Radiology Reducing Patient Exposure and Maintaining Image Quality Term Paper

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Radiology, Reducing Patient Exposure and Maintaining Image Quality

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Radiology as a branch of medicine was born due to the pioneering effort of German physicist Wilhelm Roentgen who accidentally discovered X-rays while researching in his lab in 1895. The amazing benefit that X-rays offered to medical science was recognized and, with the research of French scientists Marie and Pierre Curie after the discovery of Roentgen, scientific and technological developments have resulted in the vital contribution which radiology has presently come to offer in the diagnosis and treatment of various ailments. Radiology is a diagnostic as well as a therapeutic instrument. In order to recognize diseases and other conditions inside the human body, diagnostic imaging makes use of several varied modalities like plain radiography, CT scanning, Magnetic Resonance Imaging -- MRI, ultrasound, and nuclear medicine. Therapeutic imaging, usually known as interventional radiology happens to be a subspecialty which entails the application of imaging technology to undertake invasive methodologies that are least invasive with devices such as catheters, balloons, and stents to free congested blood vessels, drain fluid, and also carry out needle biopsies. Radiology imaging studies are normally done by a skilled technician in radiology while the radiologist, a specially qualified medical doctor, evaluates and reads the radiographic images and submits the results to the doctor in charge of the primary care of the patient. Presently, the science of radiology is on the threshold of new chapter. Technological advancement related to computerized data has facilitated the efficient reach of diagnosis and treatment in favor of patients across the world cutting across geographical barriers.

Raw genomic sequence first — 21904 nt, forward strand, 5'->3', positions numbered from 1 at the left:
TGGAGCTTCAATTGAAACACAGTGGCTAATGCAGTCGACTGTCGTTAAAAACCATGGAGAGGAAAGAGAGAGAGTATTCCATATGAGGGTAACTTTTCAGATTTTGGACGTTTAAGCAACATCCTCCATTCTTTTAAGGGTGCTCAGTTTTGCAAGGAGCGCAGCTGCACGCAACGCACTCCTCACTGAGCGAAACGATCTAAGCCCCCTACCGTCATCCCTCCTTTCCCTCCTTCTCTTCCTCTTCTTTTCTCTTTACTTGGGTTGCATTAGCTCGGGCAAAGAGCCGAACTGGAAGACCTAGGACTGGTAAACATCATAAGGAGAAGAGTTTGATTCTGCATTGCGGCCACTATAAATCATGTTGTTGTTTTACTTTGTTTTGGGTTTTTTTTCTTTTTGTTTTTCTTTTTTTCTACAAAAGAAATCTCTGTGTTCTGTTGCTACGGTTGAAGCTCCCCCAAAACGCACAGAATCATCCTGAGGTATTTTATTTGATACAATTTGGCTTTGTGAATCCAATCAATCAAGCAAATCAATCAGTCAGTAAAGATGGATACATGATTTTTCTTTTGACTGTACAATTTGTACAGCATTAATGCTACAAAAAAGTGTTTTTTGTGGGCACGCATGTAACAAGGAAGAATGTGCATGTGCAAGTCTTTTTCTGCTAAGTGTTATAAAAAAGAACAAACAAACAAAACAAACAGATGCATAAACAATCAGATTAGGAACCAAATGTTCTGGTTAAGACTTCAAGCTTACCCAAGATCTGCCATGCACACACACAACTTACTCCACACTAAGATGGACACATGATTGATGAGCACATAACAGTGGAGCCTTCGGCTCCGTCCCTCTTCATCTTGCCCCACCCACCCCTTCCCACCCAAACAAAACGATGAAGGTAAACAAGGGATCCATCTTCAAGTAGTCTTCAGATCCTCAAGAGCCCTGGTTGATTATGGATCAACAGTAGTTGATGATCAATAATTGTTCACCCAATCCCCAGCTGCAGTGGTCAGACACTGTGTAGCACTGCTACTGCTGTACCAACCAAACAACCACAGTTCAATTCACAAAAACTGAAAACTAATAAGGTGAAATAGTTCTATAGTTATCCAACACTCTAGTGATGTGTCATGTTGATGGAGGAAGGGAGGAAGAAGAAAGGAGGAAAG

The use of technology for visualization of the body:

Term Paper on Radiology Reducing Patient Exposure and Maintaining Image Quality Assignment

Images that are taken of the human body play a central role in the usual clinical practice at the moment, not merely in the diagnosis of a lot of diseases but also in subsequent stages and treatment of patients. Following the discovery of X-rays, physicians started it as a noninvasive procedure to see inside human bodies. It is an accepted fact that x-rays comprise of electromagnetic radiation. The radiological image is produced by the darkening of a film by the radiation transmitted across the human body. Conventional radiation delivers an image of objects in a two-dimensional or 2D plane. Even though it was the foremost method of imaging to be developed, it still continues to be the usual type of radiology. The films created by X-rays reveal various features of the body in different shades of gray. The gray becomes darkest in those regions which do not absorb X-rays, while the lighter shades are seen in dense areas.